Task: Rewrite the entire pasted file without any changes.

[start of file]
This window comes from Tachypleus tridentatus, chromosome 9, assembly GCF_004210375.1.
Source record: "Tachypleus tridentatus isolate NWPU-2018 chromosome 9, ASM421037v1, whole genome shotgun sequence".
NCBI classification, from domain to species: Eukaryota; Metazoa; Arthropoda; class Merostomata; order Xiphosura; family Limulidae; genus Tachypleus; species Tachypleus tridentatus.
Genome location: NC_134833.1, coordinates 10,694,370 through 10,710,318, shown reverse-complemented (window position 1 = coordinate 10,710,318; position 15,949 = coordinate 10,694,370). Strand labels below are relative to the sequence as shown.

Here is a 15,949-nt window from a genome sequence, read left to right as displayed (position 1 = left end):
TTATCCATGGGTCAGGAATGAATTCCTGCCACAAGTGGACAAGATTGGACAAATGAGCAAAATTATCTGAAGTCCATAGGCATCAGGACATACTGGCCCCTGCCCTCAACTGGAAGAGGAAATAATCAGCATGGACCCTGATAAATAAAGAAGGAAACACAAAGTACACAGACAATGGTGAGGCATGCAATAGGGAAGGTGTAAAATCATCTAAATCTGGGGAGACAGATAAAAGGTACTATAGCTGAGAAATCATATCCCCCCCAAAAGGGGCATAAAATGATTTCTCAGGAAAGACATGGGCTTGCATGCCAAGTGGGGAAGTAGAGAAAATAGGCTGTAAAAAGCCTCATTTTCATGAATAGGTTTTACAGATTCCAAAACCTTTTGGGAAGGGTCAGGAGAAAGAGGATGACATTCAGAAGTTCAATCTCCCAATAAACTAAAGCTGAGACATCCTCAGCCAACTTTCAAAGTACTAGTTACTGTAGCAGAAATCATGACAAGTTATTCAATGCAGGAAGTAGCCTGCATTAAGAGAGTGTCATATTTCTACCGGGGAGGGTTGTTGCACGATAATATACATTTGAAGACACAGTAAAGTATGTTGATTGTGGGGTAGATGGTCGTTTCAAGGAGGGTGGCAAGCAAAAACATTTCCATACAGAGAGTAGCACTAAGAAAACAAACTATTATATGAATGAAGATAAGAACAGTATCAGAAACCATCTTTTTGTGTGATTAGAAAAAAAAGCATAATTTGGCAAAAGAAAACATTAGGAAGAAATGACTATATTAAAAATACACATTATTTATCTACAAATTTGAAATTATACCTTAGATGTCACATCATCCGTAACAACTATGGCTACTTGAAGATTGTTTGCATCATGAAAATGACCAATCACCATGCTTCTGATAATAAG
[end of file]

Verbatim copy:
This window comes from Tachypleus tridentatus, chromosome 9, assembly GCF_004210375.1.
Source record: "Tachypleus tridentatus isolate NWPU-2018 chromosome 9, ASM421037v1, whole genome shotgun sequence".
NCBI classification, from domain to species: Eukaryota; Metazoa; Arthropoda; class Merostomata; order Xiphosura; family Limulidae; genus Tachypleus; species Tachypleus tridentatus.
Genome location: NC_134833.1, coordinates 10,694,370 through 10,710,318, shown reverse-complemented (window position 1 = coordinate 10,710,318; position 15,949 = coordinate 10,694,370). Strand labels below are relative to the sequence as shown.

Here is a 15,949-nt window from a genome sequence, read left to right as displayed (position 1 = left end):
TTATCCATGGGTCAGGAATGAATTCCTGCCACAAGTGGACAAGATTGGACAAATGAGCAAAATTATCTGAAGTCCATAGGCATCAGGACATACTGGCCCCTGCCCTCAACTGGAAGAGGAAATAATCAGCATGGACCCTGATAAATAAAGAAGGAAACACAAAGTACACAGACAATGGTGAGGCATGCAATAGGGAAGGTGTAAAATCATCTAAATCTGGGGAGACAGATAAAAGGTACTATAGCTGAGAAATCATATCCCCCCCAAAAGGGGCATAAAATGATTTCTCAGGAAAGACATGGGCTTGCATGCCAAGTGGGGAAGTAGAGAAAATAGGCTGTAAAAAGCCTCATTTTCATGAATAGGTTTTACAGATTCCAAAACCTTTTGGGAAGGGTCAGGAGAAAGAGGATGACATTCAGAAGTTCAATCTCCCAATAAACTAAAGCTGAGACATCCTCAGCCAACTTTCAAAGTACTAGTTACTGTAGCAGAAATCATGACAAGTTATTCAATGCAGGAAGTAGCCTGCATTAAGAGAGTGTCATATTTCTACCGGGGAGGGTTGTTGCACGATAATATACATTTGAAGACACAGTAAAGTATGTTGATTGTGGGGTAGATGGTCGTTTCAAGGAGGGTGGCAAGCAAAAACATTTCCATACAGAGAGTAGCACTAAGAAAACAAACTATTATATGAATGAAGATAAGAACAGTATCAGAAACCATCTTTTTGTGTGATTAGAAAAAAAAGCATAATTTGGCAAAAGAAAACATTAGGAAGAAATGACTATATTAAAAATACACATTATTTATCTACAAATTTGAAATTATACCTTAGATGTCACATCATCCGTAACAACTATGGCTACTTGAAGATTGTTTGCATCATGAAAATGACCAATCACCATGCTTCTGATAATAAG